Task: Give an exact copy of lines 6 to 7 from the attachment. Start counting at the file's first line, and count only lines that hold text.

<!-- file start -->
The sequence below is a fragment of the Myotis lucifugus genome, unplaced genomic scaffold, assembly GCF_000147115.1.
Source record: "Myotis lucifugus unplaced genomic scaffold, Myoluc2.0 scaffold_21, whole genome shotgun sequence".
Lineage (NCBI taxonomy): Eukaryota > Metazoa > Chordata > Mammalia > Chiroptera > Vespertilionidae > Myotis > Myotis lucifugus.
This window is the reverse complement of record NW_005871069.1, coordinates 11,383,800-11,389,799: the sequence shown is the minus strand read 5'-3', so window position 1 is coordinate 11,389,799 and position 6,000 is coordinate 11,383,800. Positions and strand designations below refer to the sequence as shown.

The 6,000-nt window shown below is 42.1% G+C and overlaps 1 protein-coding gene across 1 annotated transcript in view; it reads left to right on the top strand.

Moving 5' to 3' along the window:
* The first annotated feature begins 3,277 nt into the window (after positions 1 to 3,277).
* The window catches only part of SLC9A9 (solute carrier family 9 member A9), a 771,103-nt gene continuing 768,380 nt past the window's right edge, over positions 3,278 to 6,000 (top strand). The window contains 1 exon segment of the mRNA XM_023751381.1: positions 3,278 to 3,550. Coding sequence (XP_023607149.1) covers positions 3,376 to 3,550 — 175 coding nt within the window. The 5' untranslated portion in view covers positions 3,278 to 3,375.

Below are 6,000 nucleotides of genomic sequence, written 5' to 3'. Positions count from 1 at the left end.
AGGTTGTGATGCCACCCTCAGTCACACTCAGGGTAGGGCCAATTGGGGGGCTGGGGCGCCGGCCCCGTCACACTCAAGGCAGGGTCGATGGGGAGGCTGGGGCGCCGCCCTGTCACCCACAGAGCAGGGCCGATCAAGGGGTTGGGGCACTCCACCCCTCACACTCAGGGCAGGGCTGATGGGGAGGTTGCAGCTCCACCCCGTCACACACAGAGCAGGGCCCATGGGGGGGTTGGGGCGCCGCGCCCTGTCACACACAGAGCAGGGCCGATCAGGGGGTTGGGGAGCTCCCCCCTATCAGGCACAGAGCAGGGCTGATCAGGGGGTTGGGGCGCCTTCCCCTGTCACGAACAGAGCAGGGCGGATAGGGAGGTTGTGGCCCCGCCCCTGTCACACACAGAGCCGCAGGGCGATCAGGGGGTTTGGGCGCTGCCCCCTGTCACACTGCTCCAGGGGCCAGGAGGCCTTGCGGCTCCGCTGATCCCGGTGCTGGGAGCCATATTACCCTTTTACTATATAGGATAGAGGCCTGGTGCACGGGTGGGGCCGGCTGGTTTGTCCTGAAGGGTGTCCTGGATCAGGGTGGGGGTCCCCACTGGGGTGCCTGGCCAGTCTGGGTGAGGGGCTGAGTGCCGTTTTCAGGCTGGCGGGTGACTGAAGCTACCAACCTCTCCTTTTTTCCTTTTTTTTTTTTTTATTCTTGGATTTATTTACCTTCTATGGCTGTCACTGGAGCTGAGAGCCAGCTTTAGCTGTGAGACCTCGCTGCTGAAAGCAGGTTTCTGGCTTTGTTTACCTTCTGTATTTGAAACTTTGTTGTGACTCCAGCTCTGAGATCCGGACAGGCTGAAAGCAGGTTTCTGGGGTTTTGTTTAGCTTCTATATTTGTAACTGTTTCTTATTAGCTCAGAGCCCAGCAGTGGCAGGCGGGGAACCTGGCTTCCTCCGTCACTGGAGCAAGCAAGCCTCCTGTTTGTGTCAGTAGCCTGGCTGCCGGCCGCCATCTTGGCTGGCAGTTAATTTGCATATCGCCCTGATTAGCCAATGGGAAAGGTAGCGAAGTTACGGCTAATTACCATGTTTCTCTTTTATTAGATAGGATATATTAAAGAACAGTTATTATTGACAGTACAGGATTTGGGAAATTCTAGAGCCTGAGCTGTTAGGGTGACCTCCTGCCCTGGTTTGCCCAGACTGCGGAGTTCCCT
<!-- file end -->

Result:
Moving 5' to 3' along the window:
* The first annotated feature begins 3,277 nt into the window (after positions 1 to 3,277).